Wilkesboro was a small town, but to me it was a bustling metropolis with people and cars running everywhere. Inside the courthouse with it high ceilings and marble staircases, it was to an eight year old, mind boggling. The hustle and bustle with people running back and forth amazed me. Many soldiers returning from World War II were being greeted and honored. Daddy met a soldier he knew from school who was returning home after twenty five years of military service. Daddy introduced me saying, “Son, this is Cecil Washburn. Cecil and I went to school together until I moved away and not many years afterwards he joined the army.”

The courtroom was crowded as was the custom for a big trial, people came from all around to attend this sensational trial and to see the by now notorious, Max Mull. Daddy found us a seat near the back and in a few minutes Mr. Mull was brought into courtroom. Daddy said more to himself than to me, “That’s Max; I would never have recognized him.”

I noted he had chains on both his arms and legs. I didn’t say anything, but I thought as he looked out over the courtroom, He looks dangerous. He looked to be around fifty, ruggedly handsome, tall, slim, and needing a haircut. He looked around without indicating recognition of anyone in the audience; his face registered only hate or was it fear?

The judge then entered the courtroom and the sheriff ordered everyone to stand, and Daddy signaled me to join those standing up. Once the judge sat down we did also. The judge with his long black robe scared me more than did Max Mull. He glared out across the courtroom failing to smile, and his look was as if he was expecting trouble. I thought about my fourth grade teacher, Miss Boger, who made us stand up when she entered the classroom and remain standing until she was seated. The other boys and I called her, behind her back of course, ‘Miss Booger.’

Once the trial got underway, pictures of the victim were passed to the jury, and some were enlarged and placed on a stand for the audience to see. One picture was of the bank clerk who was killed with her two children, and one was mug shots of Max Mull. A third picture showed blood on the floor from the murder scene. The testimony and pictures were very frightening, and Daddy, without saying anything, handed me his pen and a piece of paper. I knew he didn’t think I should be hearing the testimony and seeing the pictures, and while I did scribble on the paper I listened to every word of the trial, and by glancing up every so often I didn’t miss a thing. I noticed a lady on the jury was crying and I wondered why. One man seemed to immediately fall asleep, but most watched and listened attentively to the testimony presented as evidence. During a recess, I slipped away from Daddy and joined several onlookers who studied the pictures.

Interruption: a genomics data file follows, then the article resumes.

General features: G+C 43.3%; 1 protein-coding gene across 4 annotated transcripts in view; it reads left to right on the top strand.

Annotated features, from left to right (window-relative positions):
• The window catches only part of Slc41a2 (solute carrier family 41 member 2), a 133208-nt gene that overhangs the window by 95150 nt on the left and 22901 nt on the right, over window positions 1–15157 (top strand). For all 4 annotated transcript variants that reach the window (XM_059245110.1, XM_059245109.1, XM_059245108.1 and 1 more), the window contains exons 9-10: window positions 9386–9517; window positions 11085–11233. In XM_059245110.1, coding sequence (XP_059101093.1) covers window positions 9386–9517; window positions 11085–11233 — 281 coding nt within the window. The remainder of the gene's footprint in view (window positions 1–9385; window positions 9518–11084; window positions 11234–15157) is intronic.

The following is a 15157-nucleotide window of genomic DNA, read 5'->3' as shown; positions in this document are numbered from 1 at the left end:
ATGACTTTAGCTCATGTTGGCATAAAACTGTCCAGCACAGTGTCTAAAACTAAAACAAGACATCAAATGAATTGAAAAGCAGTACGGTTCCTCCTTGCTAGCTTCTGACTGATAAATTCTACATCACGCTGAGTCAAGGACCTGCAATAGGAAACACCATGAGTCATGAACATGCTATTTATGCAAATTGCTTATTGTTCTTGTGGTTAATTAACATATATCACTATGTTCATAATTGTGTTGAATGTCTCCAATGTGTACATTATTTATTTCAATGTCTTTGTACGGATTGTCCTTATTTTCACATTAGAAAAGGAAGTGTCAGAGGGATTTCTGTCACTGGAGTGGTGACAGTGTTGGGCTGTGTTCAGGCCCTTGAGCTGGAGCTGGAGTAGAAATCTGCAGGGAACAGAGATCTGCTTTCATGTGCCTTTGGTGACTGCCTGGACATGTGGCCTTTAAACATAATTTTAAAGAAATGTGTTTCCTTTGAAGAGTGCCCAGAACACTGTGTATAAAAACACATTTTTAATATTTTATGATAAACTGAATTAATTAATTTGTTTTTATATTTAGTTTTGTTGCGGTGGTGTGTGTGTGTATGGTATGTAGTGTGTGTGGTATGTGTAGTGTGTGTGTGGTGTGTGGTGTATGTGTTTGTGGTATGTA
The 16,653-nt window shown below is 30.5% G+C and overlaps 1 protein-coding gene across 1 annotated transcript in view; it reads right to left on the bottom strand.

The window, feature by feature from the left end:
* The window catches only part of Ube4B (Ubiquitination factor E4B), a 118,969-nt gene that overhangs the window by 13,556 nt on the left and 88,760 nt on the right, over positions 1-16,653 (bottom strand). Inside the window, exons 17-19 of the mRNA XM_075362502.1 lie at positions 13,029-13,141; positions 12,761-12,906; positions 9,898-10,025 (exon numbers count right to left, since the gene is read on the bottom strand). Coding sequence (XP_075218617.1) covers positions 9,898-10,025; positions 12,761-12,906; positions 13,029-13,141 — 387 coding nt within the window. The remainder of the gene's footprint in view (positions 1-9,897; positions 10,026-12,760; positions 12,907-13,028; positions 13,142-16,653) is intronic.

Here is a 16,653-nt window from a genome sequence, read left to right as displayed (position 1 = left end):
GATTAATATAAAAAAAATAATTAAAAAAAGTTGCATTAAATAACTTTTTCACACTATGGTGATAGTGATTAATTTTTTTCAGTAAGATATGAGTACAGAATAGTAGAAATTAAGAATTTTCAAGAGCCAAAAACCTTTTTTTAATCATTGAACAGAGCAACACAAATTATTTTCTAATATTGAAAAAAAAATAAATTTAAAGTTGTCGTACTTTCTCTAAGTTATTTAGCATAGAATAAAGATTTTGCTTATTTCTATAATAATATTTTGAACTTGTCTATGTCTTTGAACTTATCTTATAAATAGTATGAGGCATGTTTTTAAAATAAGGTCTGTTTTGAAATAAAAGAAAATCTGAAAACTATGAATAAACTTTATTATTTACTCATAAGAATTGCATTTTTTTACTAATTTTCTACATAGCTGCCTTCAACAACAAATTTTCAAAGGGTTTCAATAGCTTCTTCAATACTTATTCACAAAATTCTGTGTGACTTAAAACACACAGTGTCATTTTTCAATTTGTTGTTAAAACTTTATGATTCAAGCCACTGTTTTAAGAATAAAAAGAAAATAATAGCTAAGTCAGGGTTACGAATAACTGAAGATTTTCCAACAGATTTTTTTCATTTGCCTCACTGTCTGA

From the testimony, it seemed as if Max had robbed a bank, and killed a bank clerk, the mother of two young children. According to testimony from the bank President, James Sims, Max took $254.00, property of the Wilkesboro Citizen Bank, and as he was leaving the bank turned and without any reason fired two shots one of which hit and killed the clerk.”

Max was soon captured and this trial today was to determine his punishment. Seated on his right was an attorney, but he didn’t ask a single question, seemingly just taking a few notes.

The bank guard identified Max as one who had robbed the bank where the bank clerk was killed. During the remainder of the trial, other testimony only served to further convict Max of the murder of the bank teller and bank robbery.

No evidence was presented on Max’s behalf. Not even a character witness. Daddy never told me why he didn’t testify on behalf of Max Mull. I did notice that Daddy seemed shocked hearing the shocking details and seeing the pictures presented during the trial. Mr. Mull was accused of committing a gruesome murder of the bank teller, the mother of two children, plus the robbery, such that Daddy, after that, didn’t offer to testify. I guess he realized Max was no longer the friend he knew as a boy.

We stayed for the entire trial which lasted only two days. The jury only deliberated a couple of hours before finding Mr. Mull guilty of first degree murder, for killing the bank clerk, and for bank robbery, but sentencing was delayed for a week so we didn’t hear the judgment. If Daddy heard later, he didn’t share the punishment with me.

Daddy did say, “I’m afraid Max will get the death sentence.” I cynically thought, Will they hang him from the hanging tree? I would like to see a hanging.